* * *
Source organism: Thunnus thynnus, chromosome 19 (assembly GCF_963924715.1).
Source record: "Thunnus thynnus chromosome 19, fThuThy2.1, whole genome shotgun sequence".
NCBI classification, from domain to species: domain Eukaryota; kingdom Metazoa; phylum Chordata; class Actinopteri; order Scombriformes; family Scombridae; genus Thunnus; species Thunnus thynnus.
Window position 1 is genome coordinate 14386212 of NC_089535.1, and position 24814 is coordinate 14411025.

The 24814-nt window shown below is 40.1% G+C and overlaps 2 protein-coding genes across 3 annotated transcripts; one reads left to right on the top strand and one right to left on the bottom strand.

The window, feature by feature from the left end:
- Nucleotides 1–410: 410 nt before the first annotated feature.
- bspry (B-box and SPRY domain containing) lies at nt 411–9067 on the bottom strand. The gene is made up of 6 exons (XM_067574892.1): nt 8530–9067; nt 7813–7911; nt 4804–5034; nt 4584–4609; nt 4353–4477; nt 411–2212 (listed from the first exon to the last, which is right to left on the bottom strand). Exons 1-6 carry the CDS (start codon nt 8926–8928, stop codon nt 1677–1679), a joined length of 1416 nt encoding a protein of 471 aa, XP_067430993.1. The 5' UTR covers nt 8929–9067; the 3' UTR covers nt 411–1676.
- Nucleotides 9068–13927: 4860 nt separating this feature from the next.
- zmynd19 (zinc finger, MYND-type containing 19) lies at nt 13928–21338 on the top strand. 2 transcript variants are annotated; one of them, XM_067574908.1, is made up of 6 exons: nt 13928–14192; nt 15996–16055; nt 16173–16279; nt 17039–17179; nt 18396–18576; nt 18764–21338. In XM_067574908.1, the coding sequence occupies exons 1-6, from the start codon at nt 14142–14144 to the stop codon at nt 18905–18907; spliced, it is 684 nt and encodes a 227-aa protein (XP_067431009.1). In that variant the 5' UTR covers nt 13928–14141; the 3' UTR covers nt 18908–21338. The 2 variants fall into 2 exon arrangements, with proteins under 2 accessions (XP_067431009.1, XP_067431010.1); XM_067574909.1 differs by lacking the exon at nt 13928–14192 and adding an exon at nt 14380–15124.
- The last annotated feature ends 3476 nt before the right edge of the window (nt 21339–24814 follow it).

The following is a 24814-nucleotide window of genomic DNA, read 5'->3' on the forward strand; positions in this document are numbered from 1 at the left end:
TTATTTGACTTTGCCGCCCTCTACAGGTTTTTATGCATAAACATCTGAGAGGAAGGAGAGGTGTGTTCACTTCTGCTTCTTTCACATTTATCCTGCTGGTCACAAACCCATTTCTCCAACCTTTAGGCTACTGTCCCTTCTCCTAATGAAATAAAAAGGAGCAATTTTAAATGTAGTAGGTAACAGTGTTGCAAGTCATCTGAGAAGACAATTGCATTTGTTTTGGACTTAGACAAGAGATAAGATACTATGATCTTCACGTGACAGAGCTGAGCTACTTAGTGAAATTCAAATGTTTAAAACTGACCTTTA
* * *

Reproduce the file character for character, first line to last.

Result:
Source organism: Thunnus thynnus, chromosome 19 (assembly GCF_963924715.1).
Source record: "Thunnus thynnus chromosome 19, fThuThy2.1, whole genome shotgun sequence".
NCBI classification, from domain to species: domain Eukaryota; kingdom Metazoa; phylum Chordata; class Actinopteri; order Scombriformes; family Scombridae; genus Thunnus; species Thunnus thynnus.
Window position 1 is genome coordinate 14386212 of NC_089535.1, and position 24814 is coordinate 14411025.

The 24814-nt window shown below is 40.1% G+C and overlaps 2 protein-coding genes across 3 annotated transcripts; one reads left to right on the top strand and one right to left on the bottom strand.

The window, feature by feature from the left end:
- Nucleotides 1–410: 410 nt before the first annotated feature.
- bspry (B-box and SPRY domain containing) lies at nt 411–9067 on the bottom strand. The gene is made up of 6 exons (XM_067574892.1): nt 8530–9067; nt 7813–7911; nt 4804–5034; nt 4584–4609; nt 4353–4477; nt 411–2212 (listed from the first exon to the last, which is right to left on the bottom strand). Exons 1-6 carry the CDS (start codon nt 8926–8928, stop codon nt 1677–1679), a joined length of 1416 nt encoding a protein of 471 aa, XP_067430993.1. The 5' UTR covers nt 8929–9067; the 3' UTR covers nt 411–1676.
- Nucleotides 9068–13927: 4860 nt separating this feature from the next.
- zmynd19 (zinc finger, MYND-type containing 19) lies at nt 13928–21338 on the top strand. 2 transcript variants are annotated; one of them, XM_067574908.1, is made up of 6 exons: nt 13928–14192; nt 15996–16055; nt 16173–16279; nt 17039–17179; nt 18396–18576; nt 18764–21338. In XM_067574908.1, the coding sequence occupies exons 1-6, from the start codon at nt 14142–14144 to the stop codon at nt 18905–18907; spliced, it is 684 nt and encodes a 227-aa protein (XP_067431009.1). In that variant the 5' UTR covers nt 13928–14141; the 3' UTR covers nt 18908–21338. The 2 variants fall into 2 exon arrangements, with proteins under 2 accessions (XP_067431009.1, XP_067431010.1); XM_067574909.1 differs by lacking the exon at nt 13928–14192 and adding an exon at nt 14380–15124.
- The last annotated feature ends 3476 nt before the right edge of the window (nt 21339–24814 follow it).

The following is a 24814-nucleotide window of genomic DNA, read 5'->3' on the forward strand; positions in this document are numbered from 1 at the left end:
TTATTTGACTTTGCCGCCCTCTACAGGTTTTTATGCATAAACATCTGAGAGGAAGGAGAGGTGTGTTCACTTCTGCTTCTTTCACATTTATCCTGCTGGTCACAAACCCATTTCTCCAACCTTTAGGCTACTGTCCCTTCTCCTAATGAAATAAAAAGGAGCAATTTTAAATGTAGTAGGTAACAGTGTTGCAAGTCATCTGAGAAGACAATTGCATTTGTTTTGGACTTAGACAAGAGATAAGATACTATGATCTTCACGTGACAGAGCTGAGCTACTTAGTGAAATTCAAATGTTTAAAACTGACCTTTA